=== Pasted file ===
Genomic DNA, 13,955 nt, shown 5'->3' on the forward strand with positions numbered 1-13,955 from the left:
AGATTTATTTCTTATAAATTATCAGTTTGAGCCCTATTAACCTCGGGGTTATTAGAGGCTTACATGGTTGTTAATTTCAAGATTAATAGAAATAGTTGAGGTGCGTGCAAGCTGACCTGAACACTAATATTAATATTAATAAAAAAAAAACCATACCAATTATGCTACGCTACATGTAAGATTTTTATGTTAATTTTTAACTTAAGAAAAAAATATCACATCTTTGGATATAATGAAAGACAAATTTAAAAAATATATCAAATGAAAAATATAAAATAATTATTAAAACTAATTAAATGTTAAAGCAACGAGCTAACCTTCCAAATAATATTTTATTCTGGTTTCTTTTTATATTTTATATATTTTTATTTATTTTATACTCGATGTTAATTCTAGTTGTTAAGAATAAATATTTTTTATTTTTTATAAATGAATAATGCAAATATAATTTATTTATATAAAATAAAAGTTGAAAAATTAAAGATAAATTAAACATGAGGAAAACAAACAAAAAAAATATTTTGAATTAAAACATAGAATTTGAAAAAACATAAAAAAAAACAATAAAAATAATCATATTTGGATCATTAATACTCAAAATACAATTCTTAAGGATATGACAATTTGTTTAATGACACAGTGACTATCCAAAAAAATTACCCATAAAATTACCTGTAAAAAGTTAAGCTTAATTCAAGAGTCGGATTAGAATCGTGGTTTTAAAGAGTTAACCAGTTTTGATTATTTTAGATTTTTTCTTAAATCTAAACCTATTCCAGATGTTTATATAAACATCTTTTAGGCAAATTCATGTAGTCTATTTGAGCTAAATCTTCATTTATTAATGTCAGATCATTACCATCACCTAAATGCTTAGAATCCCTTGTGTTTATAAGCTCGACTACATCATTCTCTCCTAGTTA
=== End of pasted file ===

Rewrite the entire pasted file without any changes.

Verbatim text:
Genomic DNA, 13,955 nt, shown 5'->3' on the forward strand with positions numbered 1-13,955 from the left:
AGATTTATTTCTTATAAATTATCAGTTTGAGCCCTATTAACCTCGGGGTTATTAGAGGCTTACATGGTTGTTAATTTCAAGATTAATAGAAATAGTTGAGGTGCGTGCAAGCTGACCTGAACACTAATATTAATATTAATAAAAAAAAAACCATACCAATTATGCTACGCTACATGTAAGATTTTTATGTTAATTTTTAACTTAAGAAAAAAATATCACATCTTTGGATATAATGAAAGACAAATTTAAAAAATATATCAAATGAAAAATATAAAATAATTATTAAAACTAATTAAATGTTAAAGCAACGAGCTAACCTTCCAAATAATATTTTATTCTGGTTTCTTTTTATATTTTATATATTTTTATTTATTTTATACTCGATGTTAATTCTAGTTGTTAAGAATAAATATTTTTTATTTTTTATAAATGAATAATGCAAATATAATTTATTTATATAAAATAAAAGTTGAAAAATTAAAGATAAATTAAACATGAGGAAAACAAACAAAAAAAATATTTTGAATTAAAACATAGAATTTGAAAAAACATAAAAAAAAACAATAAAAATAATCATATTTGGATCATTAATACTCAAAATACAATTCTTAAGGATATGACAATTTGTTTAATGACACAGTGACTATCCAAAAAAATTACCCATAAAATTACCTGTAAAAAGTTAAGCTTAATTCAAGAGTCGGATTAGAATCGTGGTTTTAAAGAGTTAACCAGTTTTGATTATTTTAGATTTTTTCTTAAATCTAAACCTATTCCAGATGTTTATATAAACATCTTTTAGGCAAATTCATGTAGTCTATTTGAGCTAAATCTTCATTTATTAATGTCAGATCATTACCATCACCTAAATGCTTAGAATCCCTTGTGTTTATAAGCTCGACTACATCATTCTCTCCTAGTTA